Parenteral nutrition is a method of providing nutrition directly into the venous system, usually via a central line therefore avoiding the digestive system. It is referred to as total parenteral nutrition (TPN) and in general is used in a hospital setting. Its use in the community is mainly reserved for people with severe Crohn�s disease, those with vascular damage to the bowel and some people with cancer.21 Home parenteral nutrition is expensive and requires careful patient selection and training. It is not widely used in New Zealand.

Further reading

For further information on assessment tools for malnutrition the following websites may be useful;

The British Association for Parental and Enteral Nutrition website includes a guide to the use of �MUST�, BMI charts, weight loss tables and instructions for alternative measurements when measurements of height and weight are unable to be done to calculate BMI.

The Mini Nutritional Assessment (MNA) was developed specifically to assess the risk of malnutrition in elderly people and is widely used in the United States. The MNA includes 18 items covering anthropometry, a global assessment of lifestyle, medication and mobility and a dietary history. A short form version for screening uses the first six questions and takes approximately four minutes to complete.

Special circumstances can alter nutritional needs

The metabolic changes caused by surgery, the increased demands required for successful healing, sepsis and the stress of the surgical procedure itself, all increase energy needs.22 To supply this energy, protein stored as muscle is broken down and amino acids released. A septic state will increase this muscle breakdown further. Nutritional requirements must meet these increased needs. Furthermore, patients may already be malnourished due to the illness that led to their surgery.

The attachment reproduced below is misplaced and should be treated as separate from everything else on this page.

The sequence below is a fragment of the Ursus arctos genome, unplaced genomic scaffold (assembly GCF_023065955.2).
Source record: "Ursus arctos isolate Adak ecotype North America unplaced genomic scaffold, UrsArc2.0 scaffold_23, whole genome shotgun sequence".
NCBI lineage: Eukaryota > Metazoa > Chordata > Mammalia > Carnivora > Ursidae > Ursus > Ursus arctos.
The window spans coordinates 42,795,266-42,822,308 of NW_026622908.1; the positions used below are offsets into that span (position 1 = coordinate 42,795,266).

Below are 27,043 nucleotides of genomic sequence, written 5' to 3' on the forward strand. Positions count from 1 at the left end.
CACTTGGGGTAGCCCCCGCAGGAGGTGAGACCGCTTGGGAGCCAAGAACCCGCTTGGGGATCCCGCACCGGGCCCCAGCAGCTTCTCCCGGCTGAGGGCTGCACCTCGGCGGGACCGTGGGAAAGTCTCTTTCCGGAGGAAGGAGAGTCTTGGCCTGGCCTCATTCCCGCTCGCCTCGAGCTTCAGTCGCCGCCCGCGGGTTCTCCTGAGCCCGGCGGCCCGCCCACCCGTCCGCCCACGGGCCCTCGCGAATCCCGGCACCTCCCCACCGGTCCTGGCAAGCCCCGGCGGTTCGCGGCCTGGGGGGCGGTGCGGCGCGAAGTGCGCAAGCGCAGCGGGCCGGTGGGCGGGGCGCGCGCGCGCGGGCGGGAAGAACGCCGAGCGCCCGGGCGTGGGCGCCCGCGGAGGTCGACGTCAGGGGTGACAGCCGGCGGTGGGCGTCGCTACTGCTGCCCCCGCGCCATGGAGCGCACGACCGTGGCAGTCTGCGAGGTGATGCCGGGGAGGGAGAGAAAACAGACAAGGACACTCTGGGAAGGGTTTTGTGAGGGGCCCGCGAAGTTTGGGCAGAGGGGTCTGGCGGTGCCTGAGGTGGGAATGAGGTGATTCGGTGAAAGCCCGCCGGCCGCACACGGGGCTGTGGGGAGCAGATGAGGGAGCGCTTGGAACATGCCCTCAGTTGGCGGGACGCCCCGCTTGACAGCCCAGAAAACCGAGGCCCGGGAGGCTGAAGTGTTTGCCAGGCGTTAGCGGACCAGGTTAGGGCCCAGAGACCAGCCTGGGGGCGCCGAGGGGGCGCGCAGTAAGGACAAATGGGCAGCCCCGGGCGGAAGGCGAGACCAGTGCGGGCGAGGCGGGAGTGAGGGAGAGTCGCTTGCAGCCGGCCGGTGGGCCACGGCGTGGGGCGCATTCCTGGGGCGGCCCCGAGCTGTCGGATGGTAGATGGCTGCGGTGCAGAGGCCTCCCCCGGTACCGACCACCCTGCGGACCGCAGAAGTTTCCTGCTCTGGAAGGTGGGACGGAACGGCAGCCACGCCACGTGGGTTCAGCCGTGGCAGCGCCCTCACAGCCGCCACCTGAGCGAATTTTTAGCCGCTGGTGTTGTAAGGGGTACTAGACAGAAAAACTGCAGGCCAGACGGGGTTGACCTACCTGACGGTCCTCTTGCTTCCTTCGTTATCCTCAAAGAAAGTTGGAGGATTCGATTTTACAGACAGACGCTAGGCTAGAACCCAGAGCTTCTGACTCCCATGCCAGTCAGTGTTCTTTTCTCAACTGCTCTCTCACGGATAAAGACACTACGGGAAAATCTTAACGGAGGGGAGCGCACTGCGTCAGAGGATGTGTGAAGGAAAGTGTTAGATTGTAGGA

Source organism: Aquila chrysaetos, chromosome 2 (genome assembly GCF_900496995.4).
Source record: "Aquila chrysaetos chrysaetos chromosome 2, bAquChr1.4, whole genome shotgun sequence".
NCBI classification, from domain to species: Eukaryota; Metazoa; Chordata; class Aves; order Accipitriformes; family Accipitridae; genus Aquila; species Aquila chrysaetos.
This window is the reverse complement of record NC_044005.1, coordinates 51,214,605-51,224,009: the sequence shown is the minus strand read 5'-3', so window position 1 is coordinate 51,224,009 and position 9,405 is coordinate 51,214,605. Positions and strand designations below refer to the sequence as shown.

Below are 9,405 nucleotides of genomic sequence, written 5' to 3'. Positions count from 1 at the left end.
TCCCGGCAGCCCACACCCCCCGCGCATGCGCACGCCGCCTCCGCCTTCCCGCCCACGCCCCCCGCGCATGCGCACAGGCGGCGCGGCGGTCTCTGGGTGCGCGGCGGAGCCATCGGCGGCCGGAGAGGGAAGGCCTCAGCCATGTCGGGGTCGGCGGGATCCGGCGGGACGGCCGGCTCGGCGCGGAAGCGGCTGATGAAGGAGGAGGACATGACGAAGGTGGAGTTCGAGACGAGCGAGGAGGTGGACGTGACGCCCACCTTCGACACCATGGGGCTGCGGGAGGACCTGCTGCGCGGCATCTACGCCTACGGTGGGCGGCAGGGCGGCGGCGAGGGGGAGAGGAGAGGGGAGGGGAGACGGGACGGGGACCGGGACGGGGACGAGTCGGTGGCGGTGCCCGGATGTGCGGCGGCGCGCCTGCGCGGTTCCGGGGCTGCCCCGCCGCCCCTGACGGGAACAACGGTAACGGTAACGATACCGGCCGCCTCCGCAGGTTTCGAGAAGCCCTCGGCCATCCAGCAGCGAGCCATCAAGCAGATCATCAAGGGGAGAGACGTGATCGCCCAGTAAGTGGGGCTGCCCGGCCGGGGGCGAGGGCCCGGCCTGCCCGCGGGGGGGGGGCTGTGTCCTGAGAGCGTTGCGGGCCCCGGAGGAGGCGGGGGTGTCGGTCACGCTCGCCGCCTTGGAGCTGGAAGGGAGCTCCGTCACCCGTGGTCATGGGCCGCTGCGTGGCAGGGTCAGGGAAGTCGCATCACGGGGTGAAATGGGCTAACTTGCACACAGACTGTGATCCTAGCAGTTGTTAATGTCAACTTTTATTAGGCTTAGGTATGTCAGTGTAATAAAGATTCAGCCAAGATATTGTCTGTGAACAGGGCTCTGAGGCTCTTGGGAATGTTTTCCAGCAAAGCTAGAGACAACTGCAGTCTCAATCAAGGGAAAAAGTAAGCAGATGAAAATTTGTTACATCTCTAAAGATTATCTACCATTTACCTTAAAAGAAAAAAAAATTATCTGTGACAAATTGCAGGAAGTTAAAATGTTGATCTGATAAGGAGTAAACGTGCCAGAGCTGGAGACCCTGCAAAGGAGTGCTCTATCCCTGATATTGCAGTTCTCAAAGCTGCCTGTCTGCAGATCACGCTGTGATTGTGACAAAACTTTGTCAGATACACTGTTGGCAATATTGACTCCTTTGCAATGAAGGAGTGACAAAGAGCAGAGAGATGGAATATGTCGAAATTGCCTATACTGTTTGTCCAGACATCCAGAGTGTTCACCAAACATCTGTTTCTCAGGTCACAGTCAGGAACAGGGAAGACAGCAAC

Once discharged, there will be ongoing higher nutritional needs during the recovery phase, although muscle lost may never be regained. Oral nutritional supplements may be useful during the recovery period.

People with cancer are often malnourished. Physical and metabolic changes can be compounded by social and psychological problems.23 Cancer may result in cachexic syndrome which is a state of complex metabolic changes associated with anorexia, progressive weight loss and depletion of reserves of adipose tissue and skeletal muscle.15

Nutritional advice tailored on an individual basis should be given at an early stage to help prevent nutritional deficiencies.24 High energy, high protein foods are ideal for maintaining strength and wellbeing (see above). Loss of appetite, pain, nausea and vomiting all contribute to poor oral intake. Prednisone is used to stimulate appetite, but its effect tends to be short lived.25

Oral nutritional supplements can be beneficial when a normal balanced diet cannot be tolerated. These supplements help prevent malnutrition but eventually cannot halt the cachexic state associated with many end-stage cancers.

Chronic renal failure
Nutritional requirements for people with chronic renal failure vary widely.15 In general, they require a diet that promotes adequate nutrition, minimises uraemic toxicity and delays the progression of renal disease.

The requirements therefore are for a low protein diet with high energy content. The diet should be low in phosphorus which means limiting foods of animal origin that are rich in phosphorus (such as dairy, egg yolks and meat). In addition, supplementation of water soluble vitamins may be required (e.g. thiamine, riboflavin, pyridoxine and ascorbic acid). The fat soluble vitamins A, E & K do not need to be supplemented, however vitamin D does.

Those requiring haemodialysis have some differing needs � they require additional protein, low potassium and phosphate and high energy but low volume supplements.

There are specialised protein reduced nutritional supplements available on the pharmaceutical schedule that can be initiated by a specialist. These include Renilon and Nepro.